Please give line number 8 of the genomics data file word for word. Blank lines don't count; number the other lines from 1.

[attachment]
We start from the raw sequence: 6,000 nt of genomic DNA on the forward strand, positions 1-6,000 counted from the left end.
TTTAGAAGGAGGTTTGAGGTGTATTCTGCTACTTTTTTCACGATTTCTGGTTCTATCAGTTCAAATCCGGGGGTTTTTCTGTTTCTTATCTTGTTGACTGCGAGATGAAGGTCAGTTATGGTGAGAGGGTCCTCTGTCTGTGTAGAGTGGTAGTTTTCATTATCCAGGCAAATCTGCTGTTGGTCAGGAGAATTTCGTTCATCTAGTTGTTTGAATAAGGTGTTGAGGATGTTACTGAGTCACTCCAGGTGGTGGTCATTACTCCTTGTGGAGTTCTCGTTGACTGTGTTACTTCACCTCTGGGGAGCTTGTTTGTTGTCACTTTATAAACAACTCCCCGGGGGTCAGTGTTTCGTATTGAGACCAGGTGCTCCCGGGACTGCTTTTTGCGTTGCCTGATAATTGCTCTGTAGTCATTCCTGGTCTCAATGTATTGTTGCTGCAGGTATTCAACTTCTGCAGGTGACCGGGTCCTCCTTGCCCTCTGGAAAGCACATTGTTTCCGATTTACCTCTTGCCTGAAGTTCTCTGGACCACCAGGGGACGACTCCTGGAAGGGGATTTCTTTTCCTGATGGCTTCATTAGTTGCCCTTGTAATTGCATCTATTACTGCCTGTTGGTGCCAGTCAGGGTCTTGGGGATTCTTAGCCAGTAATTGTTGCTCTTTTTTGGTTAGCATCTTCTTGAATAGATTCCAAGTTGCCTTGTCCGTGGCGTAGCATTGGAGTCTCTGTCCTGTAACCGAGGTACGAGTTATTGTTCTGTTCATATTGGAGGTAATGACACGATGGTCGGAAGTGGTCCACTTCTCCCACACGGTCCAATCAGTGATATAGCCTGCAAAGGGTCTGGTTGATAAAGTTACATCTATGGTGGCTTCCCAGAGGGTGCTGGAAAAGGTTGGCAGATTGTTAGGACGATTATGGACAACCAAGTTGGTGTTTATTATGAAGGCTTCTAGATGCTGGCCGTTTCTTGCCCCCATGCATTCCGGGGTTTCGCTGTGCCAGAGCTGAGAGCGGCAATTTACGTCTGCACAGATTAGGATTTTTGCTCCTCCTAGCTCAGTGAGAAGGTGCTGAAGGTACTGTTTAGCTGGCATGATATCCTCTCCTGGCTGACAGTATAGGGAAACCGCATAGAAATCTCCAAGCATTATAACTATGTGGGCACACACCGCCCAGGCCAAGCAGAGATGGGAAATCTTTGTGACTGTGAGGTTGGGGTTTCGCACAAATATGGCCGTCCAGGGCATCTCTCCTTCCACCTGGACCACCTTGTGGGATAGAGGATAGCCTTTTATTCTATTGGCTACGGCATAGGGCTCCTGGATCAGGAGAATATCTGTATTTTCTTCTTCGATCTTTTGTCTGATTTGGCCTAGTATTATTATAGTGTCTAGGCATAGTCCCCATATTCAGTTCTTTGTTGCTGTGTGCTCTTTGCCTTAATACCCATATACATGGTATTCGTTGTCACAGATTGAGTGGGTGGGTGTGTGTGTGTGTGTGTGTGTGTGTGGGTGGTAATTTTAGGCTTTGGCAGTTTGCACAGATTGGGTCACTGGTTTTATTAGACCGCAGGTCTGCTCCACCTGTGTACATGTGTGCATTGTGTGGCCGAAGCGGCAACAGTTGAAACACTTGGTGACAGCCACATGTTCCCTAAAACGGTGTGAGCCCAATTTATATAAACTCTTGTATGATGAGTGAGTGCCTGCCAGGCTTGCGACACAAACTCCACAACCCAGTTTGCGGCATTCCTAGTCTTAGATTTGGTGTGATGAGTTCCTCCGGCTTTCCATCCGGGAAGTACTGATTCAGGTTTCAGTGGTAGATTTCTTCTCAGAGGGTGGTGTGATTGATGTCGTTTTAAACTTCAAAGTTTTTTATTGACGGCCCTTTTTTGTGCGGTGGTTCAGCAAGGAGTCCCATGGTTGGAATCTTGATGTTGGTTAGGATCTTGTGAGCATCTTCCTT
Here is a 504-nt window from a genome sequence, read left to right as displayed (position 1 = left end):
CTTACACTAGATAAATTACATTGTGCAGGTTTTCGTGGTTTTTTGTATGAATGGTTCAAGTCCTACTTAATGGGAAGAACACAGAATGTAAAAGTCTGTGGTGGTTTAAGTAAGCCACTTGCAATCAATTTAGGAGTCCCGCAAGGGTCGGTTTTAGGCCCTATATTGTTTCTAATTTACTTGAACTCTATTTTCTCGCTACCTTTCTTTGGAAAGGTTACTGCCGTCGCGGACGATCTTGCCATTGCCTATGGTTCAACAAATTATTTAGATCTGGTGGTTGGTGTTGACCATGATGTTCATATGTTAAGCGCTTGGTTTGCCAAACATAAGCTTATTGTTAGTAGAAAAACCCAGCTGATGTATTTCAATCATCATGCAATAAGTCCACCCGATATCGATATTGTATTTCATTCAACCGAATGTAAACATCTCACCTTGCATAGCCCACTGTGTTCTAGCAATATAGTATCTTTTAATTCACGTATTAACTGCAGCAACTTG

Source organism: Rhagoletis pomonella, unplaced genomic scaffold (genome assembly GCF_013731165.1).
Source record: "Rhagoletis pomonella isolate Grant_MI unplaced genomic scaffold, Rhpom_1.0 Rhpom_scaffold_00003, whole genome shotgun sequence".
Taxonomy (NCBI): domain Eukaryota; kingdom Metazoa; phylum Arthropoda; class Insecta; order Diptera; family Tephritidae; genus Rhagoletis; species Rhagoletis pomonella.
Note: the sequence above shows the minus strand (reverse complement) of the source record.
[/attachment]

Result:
Note: the sequence above shows the minus strand (reverse complement) of the source record.